That paradigm seems to be Gerwig’s commentary on Alcott’s celebration of pairings: couples and coupling are all very well, but you give up something of yourself when you partner. Meg must swallow her pride to ensure John retains his; Marmee must content herself with the occasional jab at her feckless mate; and Jo must set aside her writing to care for others.

Which is why, I suppose, Gerwig makes her big meta play towards the end of the film, when Little Women the book — the cover of which we saw briefly and a bit mystifyingly at the very beginning of the movie with Louisa May Alcott’s name on it — now is the subject of tense and complex negotiations between Jo and her publisher. So Jo is the author of her own book. After settling on rates and rights and percentages (a thinly veiled analogue, no doubt, of Gerwig’s and other female artists’ own struggles with the money men who stand between their creations and their projected public), Jo is told she must marry her heroine off or the deal is null. This same request was made (by fans as well as publisher) of Alcott; as she wrote a friend: “I didn’t dare refuse & out of perversity went & made a funny match for her.” But in the movie, Gerwig has it both ways, or maybe even three or four ways. She has already introduced a dashing and glamorous Professor Bhaer (no homely old German this) and now we fade from the publisher’s office to a scene with Professor Bhaer arriving at Jo’s home, charming her family, leaving, them urging her to pursue him, Amy fixing her up, Laurie hitching the horses, and the sisters driving her in the pouring rain to chase down her lover, which she does, and they meet, and they kiss under his umbrella, and we hear the publisher remark that that’s romantic.

A new meaning of an earlier scene came to me at this point: Jo had inherited Plumfield out of sequence from the book. Was Gerwig saying that Jo never married? That she is running the school shown at Marmee’s party at the film’s end on her own? And what about all that agonizing on Jo’s part about turning Laurie down and actually writing a letter to him recanting? How does that fit into this alternative universe of Jo as Louisa? This meta musing took me out of the movie’s reality. What reality am I seeing? Alcott’s? Jo’s? Gerwig’s? Can I trust Gerwig’s respect for Alcott and her creations when she is manipulating them in this way? This did not sit well. If you want to make a movie about Louisa, go right ahead. But if you’re doing Little Women, you need to do Little Women.

Ah well. Steve asked if I liked the movie, and I told him I was about 65 percent satisfied with it. At its best, and I found it very satisfying for long stretches, it made the book and its characters live and breathe. And even in a couple of places where she took liberties with the book, I felt Gerwig made some really good choices. For example, when Jo cries over her cut hair, Gerwig has Amy comfort her, not Meg, as in the book. And that is very fitting, and binds those two sisters tightly together. I loved the sly audacity of having Amy in Paris painting alongside other artists in the open air with models that looked much like Manet’s Le Déjeuner sur l’herbe –– particularly since the model for Amy, May Alcott, did paint with the Impressionists when she was in Paris. And Laura Dern is flawless as Marmee. So there is much much to savor in this adaptation; I will put aside the, for me, problematic 21st century injections.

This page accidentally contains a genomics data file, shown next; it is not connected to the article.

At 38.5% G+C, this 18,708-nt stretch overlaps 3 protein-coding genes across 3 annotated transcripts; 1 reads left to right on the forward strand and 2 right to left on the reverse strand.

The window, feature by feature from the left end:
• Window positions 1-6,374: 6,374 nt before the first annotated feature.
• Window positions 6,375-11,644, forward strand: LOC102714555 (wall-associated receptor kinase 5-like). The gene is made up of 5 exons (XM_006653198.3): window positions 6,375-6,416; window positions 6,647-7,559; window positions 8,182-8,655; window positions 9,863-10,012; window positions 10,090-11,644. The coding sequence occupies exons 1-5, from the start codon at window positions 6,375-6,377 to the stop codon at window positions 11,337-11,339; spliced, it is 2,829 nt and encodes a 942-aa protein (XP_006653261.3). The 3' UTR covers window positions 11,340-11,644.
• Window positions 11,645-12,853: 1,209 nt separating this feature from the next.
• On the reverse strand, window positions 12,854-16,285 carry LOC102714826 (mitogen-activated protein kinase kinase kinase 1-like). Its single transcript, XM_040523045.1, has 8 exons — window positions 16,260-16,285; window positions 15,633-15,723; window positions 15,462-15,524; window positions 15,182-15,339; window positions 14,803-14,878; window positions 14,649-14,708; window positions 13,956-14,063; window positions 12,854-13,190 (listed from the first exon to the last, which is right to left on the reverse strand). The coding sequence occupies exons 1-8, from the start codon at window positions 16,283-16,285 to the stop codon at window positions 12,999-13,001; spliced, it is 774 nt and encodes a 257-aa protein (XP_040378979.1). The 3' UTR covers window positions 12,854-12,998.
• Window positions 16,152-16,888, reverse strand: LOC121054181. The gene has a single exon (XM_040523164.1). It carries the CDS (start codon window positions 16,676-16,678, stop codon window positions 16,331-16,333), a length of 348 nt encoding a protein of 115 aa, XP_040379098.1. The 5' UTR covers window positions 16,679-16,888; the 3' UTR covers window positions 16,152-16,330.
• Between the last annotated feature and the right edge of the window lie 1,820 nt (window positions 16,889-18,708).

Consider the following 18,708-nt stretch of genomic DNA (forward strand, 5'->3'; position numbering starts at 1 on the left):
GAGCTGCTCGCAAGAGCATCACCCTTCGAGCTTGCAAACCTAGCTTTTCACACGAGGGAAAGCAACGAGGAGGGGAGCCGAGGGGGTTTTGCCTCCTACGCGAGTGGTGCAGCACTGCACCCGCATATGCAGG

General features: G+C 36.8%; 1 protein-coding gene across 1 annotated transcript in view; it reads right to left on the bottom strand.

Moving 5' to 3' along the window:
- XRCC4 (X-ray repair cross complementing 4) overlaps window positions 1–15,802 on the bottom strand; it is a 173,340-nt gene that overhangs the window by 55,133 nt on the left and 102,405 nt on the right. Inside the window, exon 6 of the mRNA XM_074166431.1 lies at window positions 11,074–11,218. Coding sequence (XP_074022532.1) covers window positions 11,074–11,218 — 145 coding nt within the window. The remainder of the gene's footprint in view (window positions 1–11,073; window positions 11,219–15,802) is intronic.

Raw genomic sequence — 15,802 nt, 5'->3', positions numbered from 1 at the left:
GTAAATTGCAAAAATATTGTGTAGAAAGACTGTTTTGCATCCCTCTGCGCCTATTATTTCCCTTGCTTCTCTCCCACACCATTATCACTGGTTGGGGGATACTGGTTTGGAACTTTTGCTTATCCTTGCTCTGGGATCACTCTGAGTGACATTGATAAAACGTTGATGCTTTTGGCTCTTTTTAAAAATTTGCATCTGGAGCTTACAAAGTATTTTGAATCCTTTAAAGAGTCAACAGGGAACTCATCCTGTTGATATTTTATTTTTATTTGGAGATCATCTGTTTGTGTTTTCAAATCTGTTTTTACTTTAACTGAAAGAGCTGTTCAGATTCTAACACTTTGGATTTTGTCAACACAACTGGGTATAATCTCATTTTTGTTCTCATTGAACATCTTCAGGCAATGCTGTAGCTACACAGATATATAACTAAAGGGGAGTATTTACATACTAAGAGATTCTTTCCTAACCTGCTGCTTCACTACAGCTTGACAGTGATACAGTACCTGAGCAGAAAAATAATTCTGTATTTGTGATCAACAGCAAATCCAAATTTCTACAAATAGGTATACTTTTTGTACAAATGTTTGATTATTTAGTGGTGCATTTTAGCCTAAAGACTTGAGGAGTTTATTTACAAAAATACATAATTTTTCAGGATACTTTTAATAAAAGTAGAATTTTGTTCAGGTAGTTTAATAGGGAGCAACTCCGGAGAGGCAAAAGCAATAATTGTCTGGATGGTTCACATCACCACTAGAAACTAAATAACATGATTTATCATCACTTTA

Movie review

2020 Oscar-Nominated Animated Shorts

And then, oh my God, there were this year’s animated shorts.

I have urged friends and family to go see these — and to bring three boxes of Kleenex. Touching, creative, humane, beautiful in spirit and sensibility. I could gush on, but instead I will try to give a sense of each. And the real treat is that in addition to the five nominees, the film also features four honorable mentions, a couple of which pile on the poignancy, and a couple that provide some much-needed humor and quirkiness.

The most marvelous aspect of the program is that several tell their tales absolutely wordlessly. While classic cartoons have always done this (I’m looking at you, Road Runner), and a couple here function like those, as silent films whose heroes, actions, and point of view are utterly unambiguous, two in particular — Daughter and The Bird & The Whale — immerse us in pure imagery with extended visual metaphors that sweep us —even literal, word-driven me — to a place of intuitive acceptance and understanding way beyond and without any need of language, logic, and linearity. (Mémorable does this as well, even though it uses dialogue.)

In order of presentation:

I understand that Hair Love is favored to win in this category. It is a very heartfelt, rich, warm, and touching film (which you can see in its entirety below) about an African American father learning to do his daughter’s hair. My small quibble was that I think that alone would have been a sufficient story to tell; the destination the newly coiffed girl and father arrive at in the short’s “second act” might undercut or even negate the preparations of the first act if you think about it too much.

The movie is written and directed by a former NFL player; see more here; I totally did not know this:

Daughter took me through so many emotions, and of course to one inevitable memory. My analogous experience lacked the tragedy this film depicted of words not said, thoughts not shared, communications missed and opportunities lost. But the sorrow it evoked made the loss fresh and raw. And the thing with feathers made it bearable.

Daughter (official trailer) from Daria Kashcheeva on Vimeo.

Sister continues the thread of female-dominated narratives. But this story is told through the brother’s eyes, and it is a lovely one of sibling-ness and alone-ness. And the Chinese art is glorious throughout; I particularly loved the Sumi-style goldfish in the bowl.

妹妹 / SISTER by Siqi Song – Trailer from Siqi Song on Vimeo.